A search warrant has been issued for actor Alec Baldwin’s cell phone in connection with the fatal shooting of Halyna Hutchins on the set of the film “Rust,” according to court documents released Thursday from Santa Fe County, New Mexico.
A judge on Thursday signed the warrant which states that Baldwin, along with his attorney, were asked to turn over the phone, and the detective was told to “acquire a warrant.”
Officials are looking to obtain messages, call logs, digital photos and videos, as well as any private messages sent on social media platforms in relation to the production of “Rust,” the warrant said. It also looks to obtain any deleted videos, photos and messages on the phone that have to do with the movie.
Hutchins was fatally shot October 21 during a rehearsal for a scene in a church at Bonanza Creek Ranch. Director Joel Souza was also injured in the shooting.
The scene was going to show Baldwin cocking the gun, and he and Hutchins were going over how she wanted to position his hand right before the gun went off, the actor told ABC’s George Stephanopoulos this month.
“And I cock the gun, I go, ‘Can you see that? Can you see that? Can you see that?’ And she says … and then I let go of the hammer of the gun, and the gun goes off. I let go of the hammer of the gun, the gun goes off,” Baldwin recalled.
Baldwin was aiming the gun just off to the side of the camera, as Hutchins was instructing him to, in her direction, he said.
“I’m holding the gun where she told me to hold it, which ended up being aimed right below her armpit, was what I was told,” Baldwin said.
When asked why he pointed the gun at Hutchins and pulled the trigger when that wasn’t in the script, Baldwin said, “I would never point a gun at anyone and then pull the trigger. Never.”
Baldwin’s civil attorney responded Thursday night.
“We are confident that the evidence will show that Mr. Baldwin is not responsible civilly or criminally for what occurred on October 21, and he continues to cooperate with authorities,” Aaron Dyer said in a statement, as reported by ABC News. “We proactively requested that the authorities obtain a warrant so that we could take steps to protect Mr. Baldwin’s family and personal information that is clearly unrelated to the investigation.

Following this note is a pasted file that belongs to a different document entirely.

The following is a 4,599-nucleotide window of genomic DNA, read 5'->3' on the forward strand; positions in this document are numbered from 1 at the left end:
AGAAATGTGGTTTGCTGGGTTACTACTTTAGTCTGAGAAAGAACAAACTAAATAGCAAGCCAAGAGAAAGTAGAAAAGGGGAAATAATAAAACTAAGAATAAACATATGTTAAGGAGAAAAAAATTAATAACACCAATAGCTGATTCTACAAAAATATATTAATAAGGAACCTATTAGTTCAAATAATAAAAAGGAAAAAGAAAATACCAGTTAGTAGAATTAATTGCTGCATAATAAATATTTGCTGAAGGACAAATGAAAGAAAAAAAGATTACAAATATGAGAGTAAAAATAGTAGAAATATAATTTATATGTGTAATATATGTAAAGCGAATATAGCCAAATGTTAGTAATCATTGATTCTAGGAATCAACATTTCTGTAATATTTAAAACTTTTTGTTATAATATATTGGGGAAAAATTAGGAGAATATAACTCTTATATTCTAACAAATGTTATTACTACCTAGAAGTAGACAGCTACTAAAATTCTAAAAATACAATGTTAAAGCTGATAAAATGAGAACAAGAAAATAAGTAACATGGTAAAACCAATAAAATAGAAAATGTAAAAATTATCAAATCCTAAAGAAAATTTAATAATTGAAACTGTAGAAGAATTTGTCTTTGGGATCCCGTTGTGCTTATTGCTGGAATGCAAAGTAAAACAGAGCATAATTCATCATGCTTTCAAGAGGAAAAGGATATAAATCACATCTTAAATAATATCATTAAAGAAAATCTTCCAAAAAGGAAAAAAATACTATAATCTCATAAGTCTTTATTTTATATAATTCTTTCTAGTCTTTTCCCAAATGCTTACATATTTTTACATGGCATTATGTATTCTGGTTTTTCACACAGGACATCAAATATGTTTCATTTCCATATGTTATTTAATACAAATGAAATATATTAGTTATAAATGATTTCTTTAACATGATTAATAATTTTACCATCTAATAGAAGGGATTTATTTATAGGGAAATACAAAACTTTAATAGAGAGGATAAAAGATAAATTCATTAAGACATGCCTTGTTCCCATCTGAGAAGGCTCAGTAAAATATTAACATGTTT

“A phone contains a person’s entire life, and personal information needs to be protected. While they evaluate the phone information, we hope that the authorities continue to focus on how the live rounds got on the set in the first place,” Dyer added.
CNN continues to reach out to Dyer.
Armorer says she loaded gun with 6 dummy rounds
Hannah Gutierrez Reed, the armorer on the set, told investigators she took the guns out the morning of October 21, the warrant said.
Her coworker helped her with morning tasks, and after they retrieved the guns, they took them to set, Gutierrez Reed said. While on set, Gutierrez Reed “dummied the guns up with dummy rounds,” she told deputies.
Gutierrez Reed and her coworker got to the set around 7:30 a.m. but didn’t dummy the gun up until a short time before lunch, she told deputies.
Gutierrez Reed loaded the gun with five dummy rounds before lunch, she said. There was one round that wouldn’t go in, so after lunch she took the cleaner, cleaned it out and put another round in, which means there were six dummy rounds in the gun, she said.
“We had the gun the whole time before that, and nothing happened, and I wasn’t in there, and they weren’t even supposed to be pulling the hammer back,” Gutierrez Reed said, according to the warrant.
After the shooting, Gutierrez Reed checked the gun cartridge and the first round she pulled out didn’t have “that,” referring to the projectile end of a bullet, she told investigators. She checked the other rounds and they were all dummies, the warrant said.
The box of dummies may have had some “wonky” rounds, she said.